Phu Ly, Ha Nam, Vietnam
The longitudinal community household cohort in Ha Nam province was established in 2006 by Sir Peter Horby as one of the first projects led by OUCRU Ha Noi. The main reason for establishing this cohort was to gain a better understanding of local seasonal and/or pre-pandemic/avian influenza virus transmission in a low- and middle-income and tropical setting in a time when avian influenza viruses, especially A/H5N1 were considered the most likely candidate for a future pandemic.
The Ha Nam cohort consists of around 1000 people in 250 households in a rural community 60 km from Ha Noi. In collaboration with NIHE and the Ha Nam CDC, we have conducted the following activities:
Using these samples and data, the Ha Nam cohort produced a large number of impactful papers that have significantly furthered our understanding of influenza, its epidemiology in a tropical setting, transmission patterns, meteorological associations, contribution of different age groups, and background immunity to avian viruses. During the pandemic of Influenza virus A/H1N1pdm09, we also had the opportunity to study the epidemiology and immunology of community introduction of this virus.
We have used sera from the cohort to look at neglected and emerging infections (strongyloidiasis; SARS-CoV-2) and have collected longitudinal stools to study the microbiome and the impact of antibiotic use, and have formulated the hypothesis that chronic or frequent exposure to antibiotics leads to a different steady state of the microbiome that is less diverse (which is considered a bad thing) but less susceptible to perturbations by further antibiotic exposure.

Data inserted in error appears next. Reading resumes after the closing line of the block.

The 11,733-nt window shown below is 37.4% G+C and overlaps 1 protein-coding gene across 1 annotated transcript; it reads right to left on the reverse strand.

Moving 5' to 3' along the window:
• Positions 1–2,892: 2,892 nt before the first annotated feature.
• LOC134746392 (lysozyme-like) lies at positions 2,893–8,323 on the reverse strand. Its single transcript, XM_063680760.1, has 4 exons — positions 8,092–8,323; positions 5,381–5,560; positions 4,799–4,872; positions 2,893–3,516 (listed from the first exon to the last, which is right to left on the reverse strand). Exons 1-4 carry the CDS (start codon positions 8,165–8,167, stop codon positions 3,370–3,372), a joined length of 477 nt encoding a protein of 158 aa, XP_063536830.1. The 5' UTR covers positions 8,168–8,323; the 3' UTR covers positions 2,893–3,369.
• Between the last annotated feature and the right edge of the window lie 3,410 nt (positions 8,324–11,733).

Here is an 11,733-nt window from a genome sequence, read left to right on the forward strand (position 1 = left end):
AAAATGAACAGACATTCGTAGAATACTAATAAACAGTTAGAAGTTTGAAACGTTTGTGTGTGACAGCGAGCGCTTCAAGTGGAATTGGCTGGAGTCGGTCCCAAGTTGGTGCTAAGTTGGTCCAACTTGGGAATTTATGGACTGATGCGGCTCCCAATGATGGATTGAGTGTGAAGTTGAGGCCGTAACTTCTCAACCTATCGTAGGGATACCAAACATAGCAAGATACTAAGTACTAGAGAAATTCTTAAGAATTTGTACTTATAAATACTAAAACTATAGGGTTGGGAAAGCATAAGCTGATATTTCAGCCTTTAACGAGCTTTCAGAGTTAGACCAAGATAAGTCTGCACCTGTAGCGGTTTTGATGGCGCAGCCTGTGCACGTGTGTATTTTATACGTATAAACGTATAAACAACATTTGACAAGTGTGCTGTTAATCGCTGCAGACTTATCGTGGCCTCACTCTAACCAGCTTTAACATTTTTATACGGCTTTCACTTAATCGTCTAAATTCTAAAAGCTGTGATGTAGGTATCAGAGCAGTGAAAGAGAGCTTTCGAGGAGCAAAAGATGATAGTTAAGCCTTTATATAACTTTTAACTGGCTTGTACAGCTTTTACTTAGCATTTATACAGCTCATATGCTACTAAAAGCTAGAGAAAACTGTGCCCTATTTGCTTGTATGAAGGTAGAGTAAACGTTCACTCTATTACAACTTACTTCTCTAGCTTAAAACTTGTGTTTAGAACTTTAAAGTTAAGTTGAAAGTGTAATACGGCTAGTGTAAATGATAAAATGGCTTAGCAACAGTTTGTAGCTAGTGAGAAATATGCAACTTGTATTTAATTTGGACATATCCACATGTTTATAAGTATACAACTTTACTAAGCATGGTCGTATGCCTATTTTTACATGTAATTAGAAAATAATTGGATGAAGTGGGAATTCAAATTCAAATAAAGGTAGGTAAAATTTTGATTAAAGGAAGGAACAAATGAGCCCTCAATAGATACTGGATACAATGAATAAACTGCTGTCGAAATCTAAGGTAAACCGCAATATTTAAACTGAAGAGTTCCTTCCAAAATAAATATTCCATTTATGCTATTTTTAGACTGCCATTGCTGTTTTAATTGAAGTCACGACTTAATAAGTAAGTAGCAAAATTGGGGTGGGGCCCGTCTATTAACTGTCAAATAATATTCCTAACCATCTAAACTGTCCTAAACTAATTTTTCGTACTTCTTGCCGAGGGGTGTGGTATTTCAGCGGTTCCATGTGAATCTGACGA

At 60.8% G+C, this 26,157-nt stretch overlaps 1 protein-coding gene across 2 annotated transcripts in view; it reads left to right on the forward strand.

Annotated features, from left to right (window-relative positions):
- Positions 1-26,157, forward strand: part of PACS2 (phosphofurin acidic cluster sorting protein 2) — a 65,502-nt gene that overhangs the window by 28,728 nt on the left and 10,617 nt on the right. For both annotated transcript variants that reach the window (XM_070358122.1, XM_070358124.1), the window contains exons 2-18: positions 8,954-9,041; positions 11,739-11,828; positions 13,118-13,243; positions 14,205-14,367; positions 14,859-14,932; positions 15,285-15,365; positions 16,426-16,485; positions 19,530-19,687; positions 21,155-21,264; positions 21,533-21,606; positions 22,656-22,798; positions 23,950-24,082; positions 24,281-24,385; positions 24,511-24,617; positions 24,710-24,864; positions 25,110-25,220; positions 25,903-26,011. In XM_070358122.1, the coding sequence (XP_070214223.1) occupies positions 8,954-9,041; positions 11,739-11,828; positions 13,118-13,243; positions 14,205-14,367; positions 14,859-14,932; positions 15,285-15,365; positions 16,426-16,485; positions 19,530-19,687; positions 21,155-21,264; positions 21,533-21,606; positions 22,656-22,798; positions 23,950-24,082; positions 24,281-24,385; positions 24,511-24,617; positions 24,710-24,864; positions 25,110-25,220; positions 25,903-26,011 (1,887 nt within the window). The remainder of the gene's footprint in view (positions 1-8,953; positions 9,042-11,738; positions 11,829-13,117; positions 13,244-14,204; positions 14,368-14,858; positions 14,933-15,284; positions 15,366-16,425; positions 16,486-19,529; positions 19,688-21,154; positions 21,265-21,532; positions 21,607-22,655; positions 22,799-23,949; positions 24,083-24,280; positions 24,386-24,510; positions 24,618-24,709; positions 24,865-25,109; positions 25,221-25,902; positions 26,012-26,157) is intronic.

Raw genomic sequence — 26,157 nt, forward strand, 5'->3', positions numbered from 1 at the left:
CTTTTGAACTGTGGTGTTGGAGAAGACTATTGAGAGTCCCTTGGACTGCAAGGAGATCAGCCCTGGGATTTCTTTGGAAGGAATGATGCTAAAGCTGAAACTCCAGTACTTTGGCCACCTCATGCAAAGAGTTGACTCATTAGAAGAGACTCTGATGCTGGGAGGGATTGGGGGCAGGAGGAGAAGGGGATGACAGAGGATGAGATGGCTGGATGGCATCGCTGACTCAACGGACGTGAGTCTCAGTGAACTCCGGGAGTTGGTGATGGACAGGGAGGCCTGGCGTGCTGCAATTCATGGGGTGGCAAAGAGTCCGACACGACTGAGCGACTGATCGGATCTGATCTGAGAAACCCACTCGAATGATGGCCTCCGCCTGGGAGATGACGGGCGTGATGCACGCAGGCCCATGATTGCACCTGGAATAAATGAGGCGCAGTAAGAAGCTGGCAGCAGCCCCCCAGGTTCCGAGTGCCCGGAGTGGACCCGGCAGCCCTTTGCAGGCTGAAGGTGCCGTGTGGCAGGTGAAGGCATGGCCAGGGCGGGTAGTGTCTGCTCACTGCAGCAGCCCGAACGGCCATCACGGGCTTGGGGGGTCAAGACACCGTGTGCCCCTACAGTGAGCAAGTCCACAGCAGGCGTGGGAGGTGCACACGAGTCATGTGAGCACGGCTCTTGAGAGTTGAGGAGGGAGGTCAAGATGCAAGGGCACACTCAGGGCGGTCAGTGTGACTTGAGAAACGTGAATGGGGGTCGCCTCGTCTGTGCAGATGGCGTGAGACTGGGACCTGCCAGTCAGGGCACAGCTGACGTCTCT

The data from the cohort on the immune backboost, in combination with a landmark paper on seven positions of antigenic variability in the immunodominant haemagglutinin, led to the hypothesis that instead of reactively determining annual vaccine compositions for the southern and northern hemisphere, a limited number of variants can be predicted to emerge from circulating strains of influenza viruses and reverse engineered into vaccine strains. A large grant from US NIH and BARDA was obtained in 2013 by a consortium of Cambridge, Erasmus, Melbourne and OUCRU to construct these viruses and conduct in vitro and in vivo vaccine trials. The work was unfortunately stopped, and funds were repurposed because of COVID-19, but the hypothesis is still viable, and we are still in discussion with Cambridge to re-apply.
The cohort is now the longest-running longitudinal influenza community cohort, and the collection is unique. Continued cohort management is desirable because of the continuity of data: the antigenic maps and cartography obtained from the cohort are unique and further extension and updates of these are important for future work on immunogenicity and escape potential of viruses and vaccines, the possibility to leverage future funds for vaccine trials with engineered viruses and further longitudinal work on microbiome and perturbations.